The majority of Albertans with developmental disabilities are not employed, in part, because employers aren’t aware of how to properly bring in — and keep — these workers on-the-job.
Unemployment rates for persons with disabilities in Canada, be they physical, intellectual, or developmental, has hovered around 50 per cent for decades. A recent study by the University of Calgary, which draws on a national survey conducted in 2012, finds the rate to be far worse for people with developmental disabilities such as autism or Down syndrome — two-thirds.
The reasons for this are complex. Wade Bittle, founder of Convergent Knowledge — a social enterprise he’s working on to improve accessibility for people with complex disabilities — said part of the problem is that jobs are designed around a very narrow range of activities, without a lot of flexibility.
“There’s things everybody struggles with, right?” Bittle said. “But I think the major, major one is employers want one specific job to be done.” He has autism, and said this can be very limiting for others who identify as neurodiverse.
“It just doesn’t necessarily work for them,” Bittle said.
According to the University of Calgary study, the top three barriers to employment for workers with developmental disabilities include a lack of awareness and attitude toward disability by employers, a late introduction to the concept of workplace culture in schools, and the stigma surrounding developmental disability.
Many provincial and federal programs exist to help Albertans, the study continued, but “low workforce participation among neurodiverse Albertans indicates that existing supports are either not effective and/or sufficient.”
The results of blocking people with developmental disabilities from the workforce are bad for everyone, the study said. Unemployed workers face higher rates of financial insecurity, lower self-esteem and a lower lack of participation in their communities, while employers lose out on a pool of skilled talent.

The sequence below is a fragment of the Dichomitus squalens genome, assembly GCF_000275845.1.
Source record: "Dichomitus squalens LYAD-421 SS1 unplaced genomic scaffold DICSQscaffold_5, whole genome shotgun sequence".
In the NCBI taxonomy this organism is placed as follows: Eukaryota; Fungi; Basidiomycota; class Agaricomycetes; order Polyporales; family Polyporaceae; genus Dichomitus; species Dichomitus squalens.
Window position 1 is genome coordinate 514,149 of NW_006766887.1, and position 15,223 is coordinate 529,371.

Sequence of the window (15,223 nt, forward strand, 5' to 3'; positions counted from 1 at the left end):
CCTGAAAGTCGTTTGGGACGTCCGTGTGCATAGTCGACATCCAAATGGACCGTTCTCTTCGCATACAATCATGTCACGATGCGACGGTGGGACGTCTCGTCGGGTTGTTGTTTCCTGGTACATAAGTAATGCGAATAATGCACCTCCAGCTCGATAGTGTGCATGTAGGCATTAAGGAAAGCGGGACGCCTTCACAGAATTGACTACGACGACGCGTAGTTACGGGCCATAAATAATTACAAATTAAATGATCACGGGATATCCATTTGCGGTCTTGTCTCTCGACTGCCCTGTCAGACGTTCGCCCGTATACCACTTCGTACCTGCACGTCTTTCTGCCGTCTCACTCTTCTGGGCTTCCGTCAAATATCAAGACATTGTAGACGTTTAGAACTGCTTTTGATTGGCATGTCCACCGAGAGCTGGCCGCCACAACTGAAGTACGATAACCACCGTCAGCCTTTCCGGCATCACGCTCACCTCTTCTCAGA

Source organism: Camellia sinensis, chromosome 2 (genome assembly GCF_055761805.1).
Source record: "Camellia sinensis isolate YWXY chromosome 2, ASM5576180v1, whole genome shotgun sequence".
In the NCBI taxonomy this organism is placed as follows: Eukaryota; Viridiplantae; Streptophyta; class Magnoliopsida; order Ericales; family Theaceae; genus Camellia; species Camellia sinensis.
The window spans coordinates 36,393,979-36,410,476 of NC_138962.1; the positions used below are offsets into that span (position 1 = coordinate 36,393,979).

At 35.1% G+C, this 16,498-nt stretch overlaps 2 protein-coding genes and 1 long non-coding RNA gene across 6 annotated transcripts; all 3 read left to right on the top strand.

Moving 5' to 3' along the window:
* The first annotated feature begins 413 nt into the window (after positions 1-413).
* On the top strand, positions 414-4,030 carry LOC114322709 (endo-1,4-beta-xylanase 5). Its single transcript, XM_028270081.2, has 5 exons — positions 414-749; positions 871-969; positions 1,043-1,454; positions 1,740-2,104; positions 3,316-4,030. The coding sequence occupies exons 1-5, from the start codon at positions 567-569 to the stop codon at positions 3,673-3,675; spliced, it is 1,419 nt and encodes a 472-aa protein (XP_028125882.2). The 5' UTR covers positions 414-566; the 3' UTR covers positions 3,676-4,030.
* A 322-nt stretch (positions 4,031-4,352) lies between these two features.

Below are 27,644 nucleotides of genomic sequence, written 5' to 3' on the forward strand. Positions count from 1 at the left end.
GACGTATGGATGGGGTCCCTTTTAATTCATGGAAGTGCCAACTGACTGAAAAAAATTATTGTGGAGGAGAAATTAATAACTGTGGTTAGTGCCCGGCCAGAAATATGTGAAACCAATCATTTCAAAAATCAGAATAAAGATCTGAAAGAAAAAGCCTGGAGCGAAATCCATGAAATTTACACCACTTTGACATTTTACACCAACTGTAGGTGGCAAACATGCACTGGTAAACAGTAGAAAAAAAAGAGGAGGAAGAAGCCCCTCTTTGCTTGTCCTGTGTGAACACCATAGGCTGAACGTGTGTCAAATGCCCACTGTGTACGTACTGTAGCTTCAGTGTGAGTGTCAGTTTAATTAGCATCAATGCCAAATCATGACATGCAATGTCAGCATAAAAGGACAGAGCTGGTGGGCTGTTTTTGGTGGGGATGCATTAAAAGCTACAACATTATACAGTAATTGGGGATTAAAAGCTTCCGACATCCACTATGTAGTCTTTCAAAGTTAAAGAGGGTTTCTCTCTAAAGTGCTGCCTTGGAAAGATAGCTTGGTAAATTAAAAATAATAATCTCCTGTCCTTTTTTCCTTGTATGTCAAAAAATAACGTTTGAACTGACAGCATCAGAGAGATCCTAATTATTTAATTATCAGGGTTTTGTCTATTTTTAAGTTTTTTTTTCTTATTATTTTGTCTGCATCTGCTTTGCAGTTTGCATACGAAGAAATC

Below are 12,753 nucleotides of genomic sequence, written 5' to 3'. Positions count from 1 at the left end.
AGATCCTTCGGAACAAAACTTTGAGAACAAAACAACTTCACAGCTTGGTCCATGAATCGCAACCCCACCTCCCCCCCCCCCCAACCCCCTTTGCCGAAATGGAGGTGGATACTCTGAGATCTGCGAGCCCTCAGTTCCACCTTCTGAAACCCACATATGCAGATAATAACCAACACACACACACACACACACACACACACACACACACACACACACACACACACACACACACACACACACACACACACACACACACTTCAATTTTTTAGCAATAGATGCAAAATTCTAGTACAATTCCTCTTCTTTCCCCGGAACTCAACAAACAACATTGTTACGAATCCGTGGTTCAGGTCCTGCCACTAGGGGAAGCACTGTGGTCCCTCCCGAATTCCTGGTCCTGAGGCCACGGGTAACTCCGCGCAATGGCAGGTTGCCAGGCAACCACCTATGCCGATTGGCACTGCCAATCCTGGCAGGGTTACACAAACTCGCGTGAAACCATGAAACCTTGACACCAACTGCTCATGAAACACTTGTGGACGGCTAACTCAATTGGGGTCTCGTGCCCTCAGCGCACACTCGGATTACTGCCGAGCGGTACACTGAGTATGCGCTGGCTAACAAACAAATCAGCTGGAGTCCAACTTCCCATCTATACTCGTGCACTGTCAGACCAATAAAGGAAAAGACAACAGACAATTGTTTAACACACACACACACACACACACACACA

“Educating employers about neurodiversity and incentivizing them to make accommodations in hiring practices and in the workplace would go far to reducing the number of jobless neurodiverse people,” the study reads.
Jennifer Zwicker, one of the study’s co-authors, notes it doesn’t offer any specific recommendations.
“What we were looking at was: What are the different policy levers that could be used in this space to improve some of the employment outcomes?” she said.
The study offers several suggestions including reform of the Alberta government’s Assured Income for the Severely Handicapped program to allow continued access to health benefits — regardless of whether a worker is employed. Incentives, such as wage subsidies or tax credits to employers who hire people with developmental disabilities, are also included in the study.
The establishment of training regimes in high school to help those with developmental disabilities ease into the workplace or vocational training are also a possibility, according to the study.
But at least one IT company in Calgary is already taking the simplest route; hiring people with developmental disabilities. Meticulon, a consulting firm specializing in quality assurance, makes a point of hiring workers with autism precisely because they’re often fast, brilliant and efficient.
Most of their workers with autism have completed post-secondary education, but haven’t held jobs before.
“That has all to do with the social barriers, none to do with the performance barriers,” said Garth Johnson, CEO of Meticulon. He added that clients who hire Meticulon for testing are frequently impressed by their workers’ skill.
Workplace fit — the process of matching a worker to the best possible employer — is an important part of hiring, even for non-disabled workers.
“Those things are not about disability — those things are about workplaces, and what we can do to make workplaces good places for people to spend their time,” said Sean McEwen, executive director of Calgary Alternative Employment Services, an employment agency for people with disabilities.
McEwen pointed out the need for all sides to really put their heads together to tackle the problem of unemployment among people with disabilities.
“It will only be through collaborating and through sharing information that we move the needle on employment inclusion for Canadians with disabilities,” he said.
|Brennan Doherty is a work and wealth reporter with StarMetro Calgary. Follow him on Twitter|
Source StarMetro Calgary
How do we Boost Employment Outcomes for Neurodiverse Albertans? Stephanie Dunn, Krystle Wittevrongel, Jennifer D. Zwicker. SPP Communiqué. Volume 10:5 June 2018. The School of Public Policy, University of Calgary. DOI: 10.11575/sppp.v11i0.52988 PDF
Working wisdom: How workers with disabilities give companies an edge in The Globe and Mail